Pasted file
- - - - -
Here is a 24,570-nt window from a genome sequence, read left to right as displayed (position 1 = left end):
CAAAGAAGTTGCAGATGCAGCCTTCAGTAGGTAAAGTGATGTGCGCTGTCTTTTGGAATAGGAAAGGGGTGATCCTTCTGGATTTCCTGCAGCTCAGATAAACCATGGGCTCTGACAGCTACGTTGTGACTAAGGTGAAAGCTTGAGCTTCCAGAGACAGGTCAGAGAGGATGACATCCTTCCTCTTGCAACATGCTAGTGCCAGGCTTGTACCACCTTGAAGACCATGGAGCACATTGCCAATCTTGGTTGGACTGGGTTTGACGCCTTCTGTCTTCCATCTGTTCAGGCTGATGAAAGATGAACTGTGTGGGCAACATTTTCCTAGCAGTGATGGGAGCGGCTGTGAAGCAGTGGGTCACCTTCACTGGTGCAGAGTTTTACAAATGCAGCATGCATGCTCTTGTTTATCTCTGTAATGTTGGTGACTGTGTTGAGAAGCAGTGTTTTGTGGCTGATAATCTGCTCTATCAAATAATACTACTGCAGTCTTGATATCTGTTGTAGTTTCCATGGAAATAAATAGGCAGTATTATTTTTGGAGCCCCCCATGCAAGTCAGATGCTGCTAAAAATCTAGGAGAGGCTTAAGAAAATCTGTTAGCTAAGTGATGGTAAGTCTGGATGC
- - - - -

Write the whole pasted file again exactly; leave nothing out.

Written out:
Here is a 24,570-nt window from a genome sequence, read left to right as displayed (position 1 = left end):
CAAAGAAGTTGCAGATGCAGCCTTCAGTAGGTAAAGTGATGTGCGCTGTCTTTTGGAATAGGAAAGGGGTGATCCTTCTGGATTTCCTGCAGCTCAGATAAACCATGGGCTCTGACAGCTACGTTGTGACTAAGGTGAAAGCTTGAGCTTCCAGAGACAGGTCAGAGAGGATGACATCCTTCCTCTTGCAACATGCTAGTGCCAGGCTTGTACCACCTTGAAGACCATGGAGCACATTGCCAATCTTGGTTGGACTGGGTTTGACGCCTTCTGTCTTCCATCTGTTCAGGCTGATGAAAGATGAACTGTGTGGGCAACATTTTCCTAGCAGTGATGGGAGCGGCTGTGAAGCAGTGGGTCACCTTCACTGGTGCAGAGTTTTACAAATGCAGCATGCATGCTCTTGTTTATCTCTGTAATGTTGGTGACTGTGTTGAGAAGCAGTGTTTTGTGGCTGATAATCTGCTCTATCAAATAATACTACTGCAGTCTTGATATCTGTTGTAGTTTCCATGGAAATAAATAGGCAGTATTATTTTTGGAGCCCCCCATGCAAGTCAGATGCTGCTAAAAATCTAGGAGAGGCTTAAGAAAATCTGTTAGCTAAGTGATGGTAAGTCTGGATGC